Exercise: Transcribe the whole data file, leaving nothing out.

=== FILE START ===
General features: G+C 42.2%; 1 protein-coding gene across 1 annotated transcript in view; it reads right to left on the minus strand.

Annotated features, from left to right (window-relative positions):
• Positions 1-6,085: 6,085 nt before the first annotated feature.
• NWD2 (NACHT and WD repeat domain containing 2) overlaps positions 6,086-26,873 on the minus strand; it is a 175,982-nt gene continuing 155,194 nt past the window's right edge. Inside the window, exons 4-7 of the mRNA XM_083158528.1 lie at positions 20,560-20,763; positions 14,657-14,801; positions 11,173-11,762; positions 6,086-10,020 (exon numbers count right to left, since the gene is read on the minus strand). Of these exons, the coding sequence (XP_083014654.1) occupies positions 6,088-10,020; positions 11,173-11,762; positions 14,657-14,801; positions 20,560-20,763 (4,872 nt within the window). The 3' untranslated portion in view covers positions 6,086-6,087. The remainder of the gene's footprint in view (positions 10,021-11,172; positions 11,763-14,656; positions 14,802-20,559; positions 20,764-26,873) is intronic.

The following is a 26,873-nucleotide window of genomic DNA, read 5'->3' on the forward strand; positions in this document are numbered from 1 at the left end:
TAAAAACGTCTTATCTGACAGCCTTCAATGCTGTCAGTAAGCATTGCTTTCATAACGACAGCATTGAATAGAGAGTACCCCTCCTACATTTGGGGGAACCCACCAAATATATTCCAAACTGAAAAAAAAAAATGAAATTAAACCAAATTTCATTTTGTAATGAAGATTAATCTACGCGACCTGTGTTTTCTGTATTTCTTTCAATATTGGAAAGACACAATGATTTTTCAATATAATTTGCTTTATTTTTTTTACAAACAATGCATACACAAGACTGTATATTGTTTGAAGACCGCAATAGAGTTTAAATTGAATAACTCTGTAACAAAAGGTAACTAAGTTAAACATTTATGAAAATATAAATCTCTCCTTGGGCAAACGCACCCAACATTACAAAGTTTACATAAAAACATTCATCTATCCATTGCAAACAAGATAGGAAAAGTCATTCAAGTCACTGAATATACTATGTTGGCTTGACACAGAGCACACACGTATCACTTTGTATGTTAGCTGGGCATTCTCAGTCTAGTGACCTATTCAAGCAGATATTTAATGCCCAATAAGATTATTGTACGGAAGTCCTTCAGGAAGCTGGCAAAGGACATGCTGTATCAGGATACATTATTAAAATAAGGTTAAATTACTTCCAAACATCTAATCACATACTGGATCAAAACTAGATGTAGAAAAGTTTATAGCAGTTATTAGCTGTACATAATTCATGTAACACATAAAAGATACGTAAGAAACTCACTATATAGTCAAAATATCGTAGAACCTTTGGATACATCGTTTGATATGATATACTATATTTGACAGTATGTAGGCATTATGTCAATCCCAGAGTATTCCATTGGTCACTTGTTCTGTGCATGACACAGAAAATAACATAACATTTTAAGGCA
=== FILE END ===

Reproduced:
General features: G+C 42.2%; 1 protein-coding gene across 1 annotated transcript in view; it reads right to left on the minus strand.

Annotated features, from left to right (window-relative positions):
• Positions 1-6,085: 6,085 nt before the first annotated feature.
• NWD2 (NACHT and WD repeat domain containing 2) overlaps positions 6,086-26,873 on the minus strand; it is a 175,982-nt gene continuing 155,194 nt past the window's right edge. Inside the window, exons 4-7 of the mRNA XM_083158528.1 lie at positions 20,560-20,763; positions 14,657-14,801; positions 11,173-11,762; positions 6,086-10,020 (exon numbers count right to left, since the gene is read on the minus strand). Of these exons, the coding sequence (XP_083014654.1) occupies positions 6,088-10,020; positions 11,173-11,762; positions 14,657-14,801; positions 20,560-20,763 (4,872 nt within the window). The 3' untranslated portion in view covers positions 6,086-6,087. The remainder of the gene's footprint in view (positions 10,021-11,172; positions 11,763-14,656; positions 14,802-20,559; positions 20,764-26,873) is intronic.

The following is a 26,873-nucleotide window of genomic DNA, read 5'->3' on the forward strand; positions in this document are numbered from 1 at the left end:
TAAAAACGTCTTATCTGACAGCCTTCAATGCTGTCAGTAAGCATTGCTTTCATAACGACAGCATTGAATAGAGAGTACCCCTCCTACATTTGGGGGAACCCACCAAATATATTCCAAACTGAAAAAAAAAAATGAAATTAAACCAAATTTCATTTTGTAATGAAGATTAATCTACGCGACCTGTGTTTTCTGTATTTCTTTCAATATTGGAAAGACACAATGATTTTTCAATATAATTTGCTTTATTTTTTTTACAAACAATGCATACACAAGACTGTATATTGTTTGAAGACCGCAATAGAGTTTAAATTGAATAACTCTGTAACAAAAGGTAACTAAGTTAAACATTTATGAAAATATAAATCTCTCCTTGGGCAAACGCACCCAACATTACAAAGTTTACATAAAAACATTCATCTATCCATTGCAAACAAGATAGGAAAAGTCATTCAAGTCACTGAATATACTATGTTGGCTTGACACAGAGCACACACGTATCACTTTGTATGTTAGCTGGGCATTCTCAGTCTAGTGACCTATTCAAGCAGATATTTAATGCCCAATAAGATTATTGTACGGAAGTCCTTCAGGAAGCTGGCAAAGGACATGCTGTATCAGGATACATTATTAAAATAAGGTTAAATTACTTCCAAACATCTAATCACATACTGGATCAAAACTAGATGTAGAAAAGTTTATAGCAGTTATTAGCTGTACATAATTCATGTAACACATAAAAGATACGTAAGAAACTCACTATATAGTCAAAATATCGTAGAACCTTTGGATACATCGTTTGATATGATATACTATATTTGACAGTATGTAGGCATTATGTCAATCCCAGAGTATTCCATTGGTCACTTGTTCTGTGCATGACACAGAAAATAACATAACATTTTAAGGCA